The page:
This production sounds like someone said “You know The Weeknd’s 'Save Your Tears'? What if we did that… only bigger!?” The kick and snare sounds seem almost like photocopies, set against a similarly sub-heavy chordal synth slab, but the mix manages to be a little louder, wider, and punchier to my ears, so we’ll count that as a win for the studio team! The main chorus texture is also more mono-compatible, specifically as regards the balance between the lead vocal and the synth texture. Switch The Weeknd into mono and the synths seem to lose out significantly against the vocal, whereas Chris Martin’s vocals on ‘My Universe’ maintain a more stable level relationship. It’s a neat mixing sleight-of-hand, but how’s it been done?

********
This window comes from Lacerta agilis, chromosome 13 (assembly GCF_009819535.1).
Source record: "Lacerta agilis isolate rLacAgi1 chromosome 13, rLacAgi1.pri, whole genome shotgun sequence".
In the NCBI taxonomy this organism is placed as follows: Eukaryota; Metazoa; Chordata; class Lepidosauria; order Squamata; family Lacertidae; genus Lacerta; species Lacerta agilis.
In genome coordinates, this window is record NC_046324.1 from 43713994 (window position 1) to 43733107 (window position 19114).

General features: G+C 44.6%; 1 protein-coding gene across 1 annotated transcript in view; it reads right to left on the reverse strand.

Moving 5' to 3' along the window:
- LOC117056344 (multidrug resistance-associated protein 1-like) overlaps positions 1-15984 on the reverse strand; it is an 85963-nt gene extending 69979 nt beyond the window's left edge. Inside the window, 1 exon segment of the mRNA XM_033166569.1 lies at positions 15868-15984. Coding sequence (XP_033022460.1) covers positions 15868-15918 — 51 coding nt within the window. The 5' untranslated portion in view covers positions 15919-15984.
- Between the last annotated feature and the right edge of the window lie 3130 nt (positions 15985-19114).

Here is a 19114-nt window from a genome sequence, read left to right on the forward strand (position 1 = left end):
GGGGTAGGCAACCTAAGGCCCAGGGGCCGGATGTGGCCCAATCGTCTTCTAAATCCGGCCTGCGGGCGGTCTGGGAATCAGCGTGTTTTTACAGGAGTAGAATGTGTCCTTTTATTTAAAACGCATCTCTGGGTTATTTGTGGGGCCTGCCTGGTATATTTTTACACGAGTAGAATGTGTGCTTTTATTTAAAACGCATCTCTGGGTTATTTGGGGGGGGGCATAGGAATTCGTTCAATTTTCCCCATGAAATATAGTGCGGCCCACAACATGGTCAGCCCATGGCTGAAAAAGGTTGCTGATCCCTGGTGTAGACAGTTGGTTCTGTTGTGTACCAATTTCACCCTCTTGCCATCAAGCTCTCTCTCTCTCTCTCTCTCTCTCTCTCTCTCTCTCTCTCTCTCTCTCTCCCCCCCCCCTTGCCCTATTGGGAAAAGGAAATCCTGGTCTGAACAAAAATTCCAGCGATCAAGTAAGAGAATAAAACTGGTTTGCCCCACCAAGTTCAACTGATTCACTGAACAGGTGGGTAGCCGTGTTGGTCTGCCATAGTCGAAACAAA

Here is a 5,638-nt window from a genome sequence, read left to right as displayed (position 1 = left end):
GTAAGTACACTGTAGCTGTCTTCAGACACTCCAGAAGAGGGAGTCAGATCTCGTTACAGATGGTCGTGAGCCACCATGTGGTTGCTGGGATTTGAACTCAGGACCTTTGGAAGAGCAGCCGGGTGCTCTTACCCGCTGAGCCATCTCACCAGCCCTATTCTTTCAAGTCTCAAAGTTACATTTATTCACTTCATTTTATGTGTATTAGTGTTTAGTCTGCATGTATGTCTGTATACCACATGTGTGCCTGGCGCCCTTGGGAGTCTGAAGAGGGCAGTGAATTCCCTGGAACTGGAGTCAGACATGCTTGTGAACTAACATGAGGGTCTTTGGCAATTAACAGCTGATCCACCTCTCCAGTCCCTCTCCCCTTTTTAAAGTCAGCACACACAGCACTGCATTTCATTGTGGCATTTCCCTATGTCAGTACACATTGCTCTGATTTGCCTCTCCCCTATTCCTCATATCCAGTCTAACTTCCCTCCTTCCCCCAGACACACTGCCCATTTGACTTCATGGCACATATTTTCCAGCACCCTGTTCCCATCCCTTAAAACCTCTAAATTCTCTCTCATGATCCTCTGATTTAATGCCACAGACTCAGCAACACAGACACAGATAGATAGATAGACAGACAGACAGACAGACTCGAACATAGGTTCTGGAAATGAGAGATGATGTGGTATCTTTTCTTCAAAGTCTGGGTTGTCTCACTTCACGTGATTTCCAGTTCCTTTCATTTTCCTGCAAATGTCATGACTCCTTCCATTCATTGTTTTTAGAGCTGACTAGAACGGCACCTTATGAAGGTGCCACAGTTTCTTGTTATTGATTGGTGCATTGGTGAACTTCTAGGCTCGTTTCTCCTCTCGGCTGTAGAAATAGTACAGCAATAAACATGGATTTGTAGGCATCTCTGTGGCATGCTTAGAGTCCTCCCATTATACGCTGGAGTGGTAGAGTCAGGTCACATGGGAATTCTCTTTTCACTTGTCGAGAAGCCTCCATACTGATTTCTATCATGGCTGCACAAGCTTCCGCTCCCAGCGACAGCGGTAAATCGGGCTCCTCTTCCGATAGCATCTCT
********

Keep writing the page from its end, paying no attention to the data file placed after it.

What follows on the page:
Well, I think the secret is that Chris Martin’s vocals have been double-tracked, and then the vocal layers have been panned in opposition. That means that part of the perceived vocal level in stereo is deriving from the mix’s Sides component, and the same can be said of the level of the stereo synths. So when the Sides component is effectively discarded by switching the mix to mono, you lose similar amounts of level from the vocals and the synths. In the case of The Weeknd, however, because his vocal sound is almost entirely mono, it doesn’t lose any level when you throw away the mix’s Sides component, unlike the stereo synths, hence why the relative balance between the vocals and synths changes more there.
And, speaking of the synth texture, I liked the little level-pumping feature at the end of each chorus (1:05, 2:00, 2:45, and 3:04), although it did feel like a bit of a shame that the cool stutter-edit effects from 3:17 didn’t make their presence felt earlier on in the timeline as well, because, to be honest, those felt hookier than anything that went before!